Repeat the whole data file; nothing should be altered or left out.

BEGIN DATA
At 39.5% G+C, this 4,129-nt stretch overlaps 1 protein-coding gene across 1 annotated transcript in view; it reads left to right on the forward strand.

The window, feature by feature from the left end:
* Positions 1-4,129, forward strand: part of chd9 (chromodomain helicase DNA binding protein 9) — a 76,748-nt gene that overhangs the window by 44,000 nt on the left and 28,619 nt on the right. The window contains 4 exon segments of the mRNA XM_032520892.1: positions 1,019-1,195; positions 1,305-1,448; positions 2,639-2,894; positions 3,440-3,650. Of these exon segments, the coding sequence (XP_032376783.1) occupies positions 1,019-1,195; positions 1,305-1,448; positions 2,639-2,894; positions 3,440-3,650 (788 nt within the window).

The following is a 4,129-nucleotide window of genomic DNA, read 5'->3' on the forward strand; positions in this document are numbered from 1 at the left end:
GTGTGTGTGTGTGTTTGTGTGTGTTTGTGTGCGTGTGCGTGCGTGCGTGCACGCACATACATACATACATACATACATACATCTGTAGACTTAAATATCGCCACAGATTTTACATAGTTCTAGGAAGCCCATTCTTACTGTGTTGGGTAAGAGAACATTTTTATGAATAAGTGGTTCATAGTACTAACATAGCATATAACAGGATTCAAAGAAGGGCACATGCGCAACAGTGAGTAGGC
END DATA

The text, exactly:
At 39.5% G+C, this 4,129-nt stretch overlaps 1 protein-coding gene across 1 annotated transcript in view; it reads left to right on the forward strand.

The window, feature by feature from the left end:
* Positions 1-4,129, forward strand: part of chd9 (chromodomain helicase DNA binding protein 9) — a 76,748-nt gene that overhangs the window by 44,000 nt on the left and 28,619 nt on the right. The window contains 4 exon segments of the mRNA XM_032520892.1: positions 1,019-1,195; positions 1,305-1,448; positions 2,639-2,894; positions 3,440-3,650. Of these exon segments, the coding sequence (XP_032376783.1) occupies positions 1,019-1,195; positions 1,305-1,448; positions 2,639-2,894; positions 3,440-3,650 (788 nt within the window).

The following is a 4,129-nucleotide window of genomic DNA, read 5'->3' on the forward strand; positions in this document are numbered from 1 at the left end:
GTGTGTGTGTGTGTTTGTGTGTGTTTGTGTGCGTGTGCGTGCGTGCGTGCACGCACATACATACATACATACATACATACATCTGTAGACTTAAATATCGCCACAGATTTTACATAGTTCTAGGAAGCCCATTCTTACTGTGTTGGGTAAGAGAACATTTTTATGAATAAGTGGTTCATAGTACTAACATAGCATATAACAGGATTCAAAGAAGGGCACATGCGCAACAGTGAGTAGGC